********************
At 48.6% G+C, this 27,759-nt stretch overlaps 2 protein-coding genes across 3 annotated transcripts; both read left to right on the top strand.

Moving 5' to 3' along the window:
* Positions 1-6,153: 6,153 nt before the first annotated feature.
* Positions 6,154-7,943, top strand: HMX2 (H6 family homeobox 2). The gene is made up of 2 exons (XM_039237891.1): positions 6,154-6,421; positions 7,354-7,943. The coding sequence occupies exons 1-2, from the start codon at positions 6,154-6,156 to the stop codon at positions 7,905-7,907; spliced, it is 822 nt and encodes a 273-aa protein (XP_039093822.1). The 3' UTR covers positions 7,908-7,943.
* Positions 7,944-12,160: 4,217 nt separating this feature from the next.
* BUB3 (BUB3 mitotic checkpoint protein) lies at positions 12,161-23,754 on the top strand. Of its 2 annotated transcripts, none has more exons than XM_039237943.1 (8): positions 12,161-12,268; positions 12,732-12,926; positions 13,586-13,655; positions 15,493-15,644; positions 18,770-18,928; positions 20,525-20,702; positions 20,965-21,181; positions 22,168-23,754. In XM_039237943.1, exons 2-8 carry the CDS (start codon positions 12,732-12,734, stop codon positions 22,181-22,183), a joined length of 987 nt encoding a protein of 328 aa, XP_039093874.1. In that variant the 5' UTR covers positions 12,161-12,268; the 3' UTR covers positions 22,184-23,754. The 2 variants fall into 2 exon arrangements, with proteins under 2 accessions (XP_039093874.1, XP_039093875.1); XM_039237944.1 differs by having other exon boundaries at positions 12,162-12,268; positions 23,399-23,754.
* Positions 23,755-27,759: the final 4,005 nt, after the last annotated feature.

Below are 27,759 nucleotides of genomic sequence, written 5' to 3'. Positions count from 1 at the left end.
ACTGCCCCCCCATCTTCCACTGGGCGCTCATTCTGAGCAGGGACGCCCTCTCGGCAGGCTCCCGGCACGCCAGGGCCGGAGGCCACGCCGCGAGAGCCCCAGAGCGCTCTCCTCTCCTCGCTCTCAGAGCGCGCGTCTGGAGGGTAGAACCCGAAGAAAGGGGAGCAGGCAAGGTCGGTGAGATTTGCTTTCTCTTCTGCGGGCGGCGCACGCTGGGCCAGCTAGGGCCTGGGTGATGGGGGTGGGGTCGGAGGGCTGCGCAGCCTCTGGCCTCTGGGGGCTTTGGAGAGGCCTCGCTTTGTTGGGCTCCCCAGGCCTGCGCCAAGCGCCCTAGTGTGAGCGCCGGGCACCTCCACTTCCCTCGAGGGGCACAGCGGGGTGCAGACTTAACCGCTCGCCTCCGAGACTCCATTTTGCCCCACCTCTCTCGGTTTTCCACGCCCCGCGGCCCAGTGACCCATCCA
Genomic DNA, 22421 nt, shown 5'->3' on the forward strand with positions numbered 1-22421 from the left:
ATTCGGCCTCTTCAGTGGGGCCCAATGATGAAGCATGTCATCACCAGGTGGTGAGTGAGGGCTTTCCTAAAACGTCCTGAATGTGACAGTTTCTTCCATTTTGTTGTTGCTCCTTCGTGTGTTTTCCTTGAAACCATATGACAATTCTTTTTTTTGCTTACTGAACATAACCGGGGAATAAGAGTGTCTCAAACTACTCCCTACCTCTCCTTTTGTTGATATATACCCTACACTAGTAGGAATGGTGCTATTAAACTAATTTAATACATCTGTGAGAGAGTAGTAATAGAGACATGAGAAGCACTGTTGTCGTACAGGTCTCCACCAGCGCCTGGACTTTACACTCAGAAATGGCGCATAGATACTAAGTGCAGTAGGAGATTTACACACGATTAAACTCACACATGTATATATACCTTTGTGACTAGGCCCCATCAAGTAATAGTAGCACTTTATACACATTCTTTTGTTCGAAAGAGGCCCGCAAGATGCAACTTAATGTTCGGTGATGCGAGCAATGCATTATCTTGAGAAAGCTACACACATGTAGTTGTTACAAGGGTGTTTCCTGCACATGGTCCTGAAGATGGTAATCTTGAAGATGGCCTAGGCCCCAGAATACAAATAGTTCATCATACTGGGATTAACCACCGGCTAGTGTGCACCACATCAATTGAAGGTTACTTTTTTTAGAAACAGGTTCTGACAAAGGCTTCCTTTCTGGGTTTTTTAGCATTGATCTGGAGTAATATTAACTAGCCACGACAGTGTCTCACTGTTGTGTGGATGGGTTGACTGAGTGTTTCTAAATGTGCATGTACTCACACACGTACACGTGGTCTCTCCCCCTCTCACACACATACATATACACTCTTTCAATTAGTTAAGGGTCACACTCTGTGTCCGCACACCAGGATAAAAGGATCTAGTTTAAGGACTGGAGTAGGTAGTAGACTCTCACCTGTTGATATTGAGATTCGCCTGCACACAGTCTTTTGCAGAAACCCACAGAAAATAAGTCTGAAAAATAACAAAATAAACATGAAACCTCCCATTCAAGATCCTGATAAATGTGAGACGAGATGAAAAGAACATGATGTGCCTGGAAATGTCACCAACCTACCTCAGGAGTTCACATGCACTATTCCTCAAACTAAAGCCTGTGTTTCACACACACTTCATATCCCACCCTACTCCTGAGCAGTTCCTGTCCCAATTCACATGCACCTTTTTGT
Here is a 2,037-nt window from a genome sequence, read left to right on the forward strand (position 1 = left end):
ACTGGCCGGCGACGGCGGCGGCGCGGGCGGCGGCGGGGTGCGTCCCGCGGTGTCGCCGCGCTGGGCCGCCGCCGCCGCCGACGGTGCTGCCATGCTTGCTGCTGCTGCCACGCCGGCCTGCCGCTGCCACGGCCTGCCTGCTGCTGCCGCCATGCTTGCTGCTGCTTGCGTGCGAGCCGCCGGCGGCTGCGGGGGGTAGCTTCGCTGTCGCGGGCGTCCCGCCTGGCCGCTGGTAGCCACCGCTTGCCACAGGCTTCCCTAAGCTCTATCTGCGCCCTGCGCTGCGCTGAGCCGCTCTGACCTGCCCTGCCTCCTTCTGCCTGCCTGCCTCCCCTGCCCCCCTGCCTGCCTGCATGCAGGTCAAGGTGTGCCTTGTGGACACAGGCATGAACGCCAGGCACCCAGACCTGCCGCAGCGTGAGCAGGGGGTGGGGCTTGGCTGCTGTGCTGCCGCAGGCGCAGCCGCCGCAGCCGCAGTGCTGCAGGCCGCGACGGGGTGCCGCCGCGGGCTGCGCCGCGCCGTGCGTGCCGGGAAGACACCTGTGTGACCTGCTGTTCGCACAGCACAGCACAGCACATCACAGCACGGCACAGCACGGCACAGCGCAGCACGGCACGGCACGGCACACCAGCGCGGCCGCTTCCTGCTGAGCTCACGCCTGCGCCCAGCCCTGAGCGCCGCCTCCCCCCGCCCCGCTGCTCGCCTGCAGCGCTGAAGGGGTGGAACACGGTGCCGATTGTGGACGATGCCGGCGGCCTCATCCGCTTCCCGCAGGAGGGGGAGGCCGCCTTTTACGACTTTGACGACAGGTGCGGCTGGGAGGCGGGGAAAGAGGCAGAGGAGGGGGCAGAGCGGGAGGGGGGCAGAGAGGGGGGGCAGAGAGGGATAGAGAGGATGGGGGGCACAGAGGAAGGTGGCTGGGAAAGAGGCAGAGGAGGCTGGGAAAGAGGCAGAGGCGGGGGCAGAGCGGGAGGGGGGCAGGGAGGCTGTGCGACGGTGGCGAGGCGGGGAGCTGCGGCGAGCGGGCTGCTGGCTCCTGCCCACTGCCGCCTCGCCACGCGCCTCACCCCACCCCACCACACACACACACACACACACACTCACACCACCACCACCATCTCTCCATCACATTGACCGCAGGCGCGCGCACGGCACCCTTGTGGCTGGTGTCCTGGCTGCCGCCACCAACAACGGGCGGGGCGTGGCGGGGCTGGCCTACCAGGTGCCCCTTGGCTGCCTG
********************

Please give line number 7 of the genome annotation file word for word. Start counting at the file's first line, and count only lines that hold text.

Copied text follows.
* Positions 23,755-27,759: the final 4,005 nt, after the last annotated feature.